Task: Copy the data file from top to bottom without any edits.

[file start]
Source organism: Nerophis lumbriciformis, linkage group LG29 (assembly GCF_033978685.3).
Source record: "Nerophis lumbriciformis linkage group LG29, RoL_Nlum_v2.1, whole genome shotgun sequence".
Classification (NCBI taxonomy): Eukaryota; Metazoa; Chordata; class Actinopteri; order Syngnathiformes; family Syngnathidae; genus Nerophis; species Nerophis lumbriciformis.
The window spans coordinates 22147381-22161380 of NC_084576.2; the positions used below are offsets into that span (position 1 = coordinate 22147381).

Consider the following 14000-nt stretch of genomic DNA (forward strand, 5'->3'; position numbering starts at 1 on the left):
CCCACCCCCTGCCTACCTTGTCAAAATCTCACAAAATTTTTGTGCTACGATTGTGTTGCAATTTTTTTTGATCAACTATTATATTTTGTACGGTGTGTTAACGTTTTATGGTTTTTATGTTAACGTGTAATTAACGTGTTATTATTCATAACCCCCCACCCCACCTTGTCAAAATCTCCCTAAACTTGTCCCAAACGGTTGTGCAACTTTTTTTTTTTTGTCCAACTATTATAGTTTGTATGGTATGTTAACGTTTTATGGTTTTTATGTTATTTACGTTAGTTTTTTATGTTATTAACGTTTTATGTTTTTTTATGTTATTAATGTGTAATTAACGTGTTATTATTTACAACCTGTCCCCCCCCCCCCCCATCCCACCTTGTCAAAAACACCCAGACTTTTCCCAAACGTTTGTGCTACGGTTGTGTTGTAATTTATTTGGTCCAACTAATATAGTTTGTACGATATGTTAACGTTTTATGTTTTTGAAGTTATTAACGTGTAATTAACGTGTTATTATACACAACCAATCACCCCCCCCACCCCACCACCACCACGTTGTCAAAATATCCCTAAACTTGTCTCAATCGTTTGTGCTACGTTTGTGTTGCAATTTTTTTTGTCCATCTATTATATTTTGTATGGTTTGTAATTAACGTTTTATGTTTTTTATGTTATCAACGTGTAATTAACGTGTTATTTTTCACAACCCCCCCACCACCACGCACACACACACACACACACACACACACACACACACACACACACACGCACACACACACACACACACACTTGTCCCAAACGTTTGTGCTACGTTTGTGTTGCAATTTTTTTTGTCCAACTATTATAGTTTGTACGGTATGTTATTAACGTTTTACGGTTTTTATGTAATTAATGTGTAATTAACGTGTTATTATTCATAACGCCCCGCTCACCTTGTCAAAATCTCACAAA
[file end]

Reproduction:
Source organism: Nerophis lumbriciformis, linkage group LG29 (assembly GCF_033978685.3).
Source record: "Nerophis lumbriciformis linkage group LG29, RoL_Nlum_v2.1, whole genome shotgun sequence".
Classification (NCBI taxonomy): Eukaryota; Metazoa; Chordata; class Actinopteri; order Syngnathiformes; family Syngnathidae; genus Nerophis; species Nerophis lumbriciformis.
The window spans coordinates 22147381-22161380 of NC_084576.2; the positions used below are offsets into that span (position 1 = coordinate 22147381).

Consider the following 14000-nt stretch of genomic DNA (forward strand, 5'->3'; position numbering starts at 1 on the left):
CCCACCCCCTGCCTACCTTGTCAAAATCTCACAAAATTTTTGTGCTACGATTGTGTTGCAATTTTTTTTGATCAACTATTATATTTTGTACGGTGTGTTAACGTTTTATGGTTTTTATGTTAACGTGTAATTAACGTGTTATTATTCATAACCCCCCACCCCACCTTGTCAAAATCTCCCTAAACTTGTCCCAAACGGTTGTGCAACTTTTTTTTTTTTGTCCAACTATTATAGTTTGTATGGTATGTTAACGTTTTATGGTTTTTATGTTATTTACGTTAGTTTTTTATGTTATTAACGTTTTATGTTTTTTTATGTTATTAATGTGTAATTAACGTGTTATTATTTACAACCTGTCCCCCCCCCCCCCCATCCCACCTTGTCAAAAACACCCAGACTTTTCCCAAACGTTTGTGCTACGGTTGTGTTGTAATTTATTTGGTCCAACTAATATAGTTTGTACGATATGTTAACGTTTTATGTTTTTGAAGTTATTAACGTGTAATTAACGTGTTATTATACACAACCAATCACCCCCCCCACCCCACCACCACCACGTTGTCAAAATATCCCTAAACTTGTCTCAATCGTTTGTGCTACGTTTGTGTTGCAATTTTTTTTGTCCATCTATTATATTTTGTATGGTTTGTAATTAACGTTTTATGTTTTTTATGTTATCAACGTGTAATTAACGTGTTATTTTTCACAACCCCCCCACCACCACGCACACACACACACACACACACACACACACACACACACACACACACGCACACACACACACACACACACTTGTCCCAAACGTTTGTGCTACGTTTGTGTTGCAATTTTTTTTGTCCAACTATTATAGTTTGTACGGTATGTTATTAACGTTTTACGGTTTTTATGTAATTAATGTGTAATTAACGTGTTATTATTCATAACGCCCCGCTCACCTTGTCAAAATCTCACAAA